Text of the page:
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March 2, 2004

The problem with Kenny Lofton?
by Larry Mahnken

I was reading Baseball Prospectus' "Triple Play" feature yesterday, discussing the problem with playing Kenny Lofton in center field every day:
Typical scenario: a righty starts against the Yankees at the Stadium. Lofton is in center field. Williams is the DH. We go to the bottom of the seventh inning tied 1-1. There are two outs and a runner on second. Lofton is at bat. Damaso Marte comes into the game. Joe Torre calls for...well, there's really no one on the roster he can call. Ruben Sierra isn't much against lefties either. Tony Clark is decent against lefties, but who knows if he's going to make the roster? Mike Lamb is a righty batter, but his platoon splits are backwards. Here we have problem number one: in case of lefty, Joe Torre can call for his momma, he can call for his pipe, call for his bowl, and call for his fiddlers three, but he can't call for a good lefty-killer.

Let's say he calls on Travis Lee, who is a lefty but hangs in pretty well against his own kind. Lee pops out to Ozzie Guillen, who has activated himself so he can show Frank Thomas was a real percentage ballplayer looks like. Inning over. During the commercial break, Torre confers with new consigliere Willie Randolph. A defensive replacement is needed in center field. First choice is Bernie Williams, but he's the DH and the game is tied, so if we put Bernie in the field and go to extra innings, the pitcher's spot could come up five times and kill us. Besides, he's really involved in a National Geographic special on the clubhouse HDTV. He stays put. Clearly, Hideki Matsui must slide over to center. Okay, that's easy. Now who plays left? We could keep Lee in the game and stick him in left field. That's pretty scary. Sierra? Still scary. It's a 1-1 game, man. Left field in this park is the size of Kenya. You want a gapper to a misplaced first baseman to lose us the game?

Then who? Whaddya mean we're already out of outfielders? Didn't we remember to put a defensive outfielder on this cockeyed ball club?

...Nope. They didn't. They haven't for years. This year it's going to lead to lots of Lofton vs. LOOGYs, IE freebie outs for the opposition.
Well, first of all, Mike Lamb is a lefty, explaining his platoon split.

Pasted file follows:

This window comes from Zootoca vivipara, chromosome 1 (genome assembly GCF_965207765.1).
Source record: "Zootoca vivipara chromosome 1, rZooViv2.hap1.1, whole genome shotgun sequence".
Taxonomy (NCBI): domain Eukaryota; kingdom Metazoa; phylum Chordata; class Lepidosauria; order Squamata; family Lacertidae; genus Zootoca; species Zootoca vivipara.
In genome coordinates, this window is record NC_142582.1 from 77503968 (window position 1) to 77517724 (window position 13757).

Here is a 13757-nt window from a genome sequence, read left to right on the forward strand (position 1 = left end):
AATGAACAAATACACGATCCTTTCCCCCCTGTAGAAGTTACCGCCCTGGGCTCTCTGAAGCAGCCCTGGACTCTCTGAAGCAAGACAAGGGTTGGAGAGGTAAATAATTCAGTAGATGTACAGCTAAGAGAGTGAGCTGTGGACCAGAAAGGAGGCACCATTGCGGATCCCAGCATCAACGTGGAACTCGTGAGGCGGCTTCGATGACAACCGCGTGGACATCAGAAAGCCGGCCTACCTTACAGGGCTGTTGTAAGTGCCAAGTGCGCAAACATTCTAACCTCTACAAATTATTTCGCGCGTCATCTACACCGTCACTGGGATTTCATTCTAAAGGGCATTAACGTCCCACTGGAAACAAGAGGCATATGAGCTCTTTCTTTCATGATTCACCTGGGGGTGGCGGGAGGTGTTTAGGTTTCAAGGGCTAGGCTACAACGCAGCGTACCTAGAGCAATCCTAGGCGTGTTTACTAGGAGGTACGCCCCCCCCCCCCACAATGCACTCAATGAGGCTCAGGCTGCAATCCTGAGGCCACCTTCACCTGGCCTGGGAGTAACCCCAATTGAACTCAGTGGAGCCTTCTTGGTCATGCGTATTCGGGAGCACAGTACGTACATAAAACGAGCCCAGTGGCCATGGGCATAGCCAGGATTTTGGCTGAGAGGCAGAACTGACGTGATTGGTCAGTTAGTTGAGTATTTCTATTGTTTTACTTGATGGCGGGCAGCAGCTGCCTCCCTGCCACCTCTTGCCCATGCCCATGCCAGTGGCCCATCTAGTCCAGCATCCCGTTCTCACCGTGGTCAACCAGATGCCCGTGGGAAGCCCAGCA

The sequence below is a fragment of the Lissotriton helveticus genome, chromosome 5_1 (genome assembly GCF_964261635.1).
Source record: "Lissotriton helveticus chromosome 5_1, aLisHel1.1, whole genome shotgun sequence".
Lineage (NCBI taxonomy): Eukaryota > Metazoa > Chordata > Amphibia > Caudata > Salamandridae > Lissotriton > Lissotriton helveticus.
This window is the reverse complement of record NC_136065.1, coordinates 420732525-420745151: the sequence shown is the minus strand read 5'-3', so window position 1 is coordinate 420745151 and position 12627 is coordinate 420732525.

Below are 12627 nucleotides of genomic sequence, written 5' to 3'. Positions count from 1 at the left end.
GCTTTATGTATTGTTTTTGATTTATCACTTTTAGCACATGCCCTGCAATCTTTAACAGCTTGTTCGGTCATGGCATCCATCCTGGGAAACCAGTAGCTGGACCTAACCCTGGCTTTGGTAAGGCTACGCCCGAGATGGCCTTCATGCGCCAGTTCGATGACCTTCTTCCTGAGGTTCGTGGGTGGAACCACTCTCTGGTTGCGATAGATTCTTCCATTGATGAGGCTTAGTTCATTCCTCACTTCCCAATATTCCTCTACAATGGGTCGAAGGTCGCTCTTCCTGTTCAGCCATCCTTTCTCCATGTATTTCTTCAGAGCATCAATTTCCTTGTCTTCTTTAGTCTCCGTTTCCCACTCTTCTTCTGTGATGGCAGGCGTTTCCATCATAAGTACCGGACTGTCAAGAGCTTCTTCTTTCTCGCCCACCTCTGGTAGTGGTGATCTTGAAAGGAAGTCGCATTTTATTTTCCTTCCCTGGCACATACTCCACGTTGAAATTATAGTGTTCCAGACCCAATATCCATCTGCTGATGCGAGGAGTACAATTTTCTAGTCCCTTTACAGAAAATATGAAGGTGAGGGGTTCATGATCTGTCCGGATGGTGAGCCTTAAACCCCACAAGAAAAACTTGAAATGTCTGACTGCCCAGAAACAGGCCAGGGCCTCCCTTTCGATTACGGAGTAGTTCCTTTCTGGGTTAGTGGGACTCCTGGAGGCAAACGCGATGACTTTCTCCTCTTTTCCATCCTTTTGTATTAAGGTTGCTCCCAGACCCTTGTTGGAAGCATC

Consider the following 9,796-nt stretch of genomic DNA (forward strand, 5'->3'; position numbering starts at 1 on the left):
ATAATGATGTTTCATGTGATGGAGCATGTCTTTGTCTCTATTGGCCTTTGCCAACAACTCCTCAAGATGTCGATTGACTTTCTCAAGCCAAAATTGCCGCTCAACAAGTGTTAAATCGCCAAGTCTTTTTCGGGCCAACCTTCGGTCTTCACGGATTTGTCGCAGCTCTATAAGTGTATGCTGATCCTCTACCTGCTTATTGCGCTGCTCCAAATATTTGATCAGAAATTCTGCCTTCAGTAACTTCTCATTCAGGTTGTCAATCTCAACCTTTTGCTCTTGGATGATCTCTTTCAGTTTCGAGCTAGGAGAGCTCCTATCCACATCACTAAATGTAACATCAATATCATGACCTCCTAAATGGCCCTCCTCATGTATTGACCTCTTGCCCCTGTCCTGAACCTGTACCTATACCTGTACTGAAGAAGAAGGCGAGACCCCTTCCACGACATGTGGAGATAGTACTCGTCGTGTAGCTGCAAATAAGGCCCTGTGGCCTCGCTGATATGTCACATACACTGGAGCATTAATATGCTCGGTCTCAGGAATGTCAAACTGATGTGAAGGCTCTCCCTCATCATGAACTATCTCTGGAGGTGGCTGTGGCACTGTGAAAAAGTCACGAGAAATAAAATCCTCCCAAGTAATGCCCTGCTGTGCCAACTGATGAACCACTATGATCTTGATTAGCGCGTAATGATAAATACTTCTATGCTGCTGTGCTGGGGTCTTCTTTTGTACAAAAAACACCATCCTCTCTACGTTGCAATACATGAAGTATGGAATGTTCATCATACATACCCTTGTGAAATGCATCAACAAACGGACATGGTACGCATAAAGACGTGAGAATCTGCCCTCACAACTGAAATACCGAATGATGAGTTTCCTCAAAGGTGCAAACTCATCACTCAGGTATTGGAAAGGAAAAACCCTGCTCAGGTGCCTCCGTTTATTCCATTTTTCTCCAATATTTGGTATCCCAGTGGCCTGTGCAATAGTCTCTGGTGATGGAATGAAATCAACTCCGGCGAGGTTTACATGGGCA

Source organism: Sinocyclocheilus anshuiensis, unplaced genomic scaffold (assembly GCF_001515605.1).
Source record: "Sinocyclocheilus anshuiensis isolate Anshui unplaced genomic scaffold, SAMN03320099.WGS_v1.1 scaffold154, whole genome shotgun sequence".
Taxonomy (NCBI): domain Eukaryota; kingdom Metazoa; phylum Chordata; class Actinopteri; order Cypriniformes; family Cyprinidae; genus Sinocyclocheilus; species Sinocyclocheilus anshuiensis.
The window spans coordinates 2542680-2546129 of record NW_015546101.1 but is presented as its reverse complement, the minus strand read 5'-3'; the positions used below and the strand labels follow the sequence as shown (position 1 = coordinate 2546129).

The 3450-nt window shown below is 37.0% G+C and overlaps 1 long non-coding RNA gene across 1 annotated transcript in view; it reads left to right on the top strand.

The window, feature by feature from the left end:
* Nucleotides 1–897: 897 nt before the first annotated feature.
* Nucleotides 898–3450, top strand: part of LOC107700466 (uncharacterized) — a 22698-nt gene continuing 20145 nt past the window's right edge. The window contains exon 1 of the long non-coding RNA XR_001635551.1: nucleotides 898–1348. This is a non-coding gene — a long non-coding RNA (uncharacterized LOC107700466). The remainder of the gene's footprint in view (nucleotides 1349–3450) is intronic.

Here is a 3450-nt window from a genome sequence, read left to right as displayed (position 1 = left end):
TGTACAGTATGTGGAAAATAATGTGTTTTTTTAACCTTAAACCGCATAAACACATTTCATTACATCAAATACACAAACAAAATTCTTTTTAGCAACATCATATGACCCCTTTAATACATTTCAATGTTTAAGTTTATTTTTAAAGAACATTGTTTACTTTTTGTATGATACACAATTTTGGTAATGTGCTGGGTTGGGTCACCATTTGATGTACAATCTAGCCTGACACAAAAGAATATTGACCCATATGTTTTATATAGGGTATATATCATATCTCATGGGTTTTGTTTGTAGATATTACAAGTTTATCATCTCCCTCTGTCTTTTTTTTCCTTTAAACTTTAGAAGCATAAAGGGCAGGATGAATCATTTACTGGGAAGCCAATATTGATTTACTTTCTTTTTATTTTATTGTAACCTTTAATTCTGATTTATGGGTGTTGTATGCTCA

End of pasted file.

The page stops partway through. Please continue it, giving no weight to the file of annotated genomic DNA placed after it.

The point about Kenny Lofton's platoon splits is valid: Kenny Lofton has a .280 career GPA vs. righties, and a .261 GPA vs. lefties, and a more pronounced .270/.222 split in the past three seasons. Lofton is basically useless against lefties, so if he's up in a tight spot against a lefty, the Yankees will do well to pinch-hit for him.

Of the choices given, here are their 3-year GPA's vs. lefties:
Ruben Sierra - .246
Tony Clark - .259
Mike Lamb - .239
Travis Lee - .257

The choice not given is Miguel Cairo, whose career GPA vs. lefties is .261. Cairo's played a whopping 47 games in left field in his career, but he has played out there--and even if he didn't, he's still a pinch-hitting option in this situation. Since the AL had a .255 GPA vs. lefties last year, the Yankees have three or four league-average hitting options to replace Lofton in this situation.

So, who goes into left, since moving Matsui over is a no-brainer? Sierra, Lamb, Cairo and Clark are not very good options, but I think BP blows off the option of putting Travis Lee in left far too easily. Lee has spent most of his career as a first baseman, but in 2000, he played 54 games in right for the Diamondbacks, and ten games in left. Prospectus rates Lee as 4 RAA overall in the outfield that season, and UZR rates him as 7 runs above average. But that's not all. In the past, Prospectus' comments on Lee in their annual publication include comments about him in the outfield:
1998: I've watched Lee play, and I think he's wasted at first base. He's very good with the glove, so good that I think he could probably play a corner outfield spot very well.

2000: The organization plans to move him to right field, which will give them a dandy player once Lee figures out whatever is troubling him; he's always been too good defensively to be stuck at first base, anyway.

2002: Lee really belongs in left field.
So, when did Lee go from being a misplaced left fielder at first to a misplaced first baseman in left? I don't know, maybe when he joined the Yankees.

Lee's a viable option in left, but much more importantly, how often is this situation going to come up? Not this specific situation, but a situation in which Kenny Lofton comes up against a left-handed pitcher late in a tight game, where his at-bat is so important that the Yankees have to pinch-hit for him. I'm quite sure that it will happen a lot less often than a ball being hit into the outfield gaps that Lofton will catch and Bernie will not. The Yankees are better off playing Lofton every day and having to make a tough decision every now and then than living with Bernie Williams in center every day, and having to make extra outs. It's a trade-off, and the Yankees aren't as poorly situated to deal with it as BP makes it seem.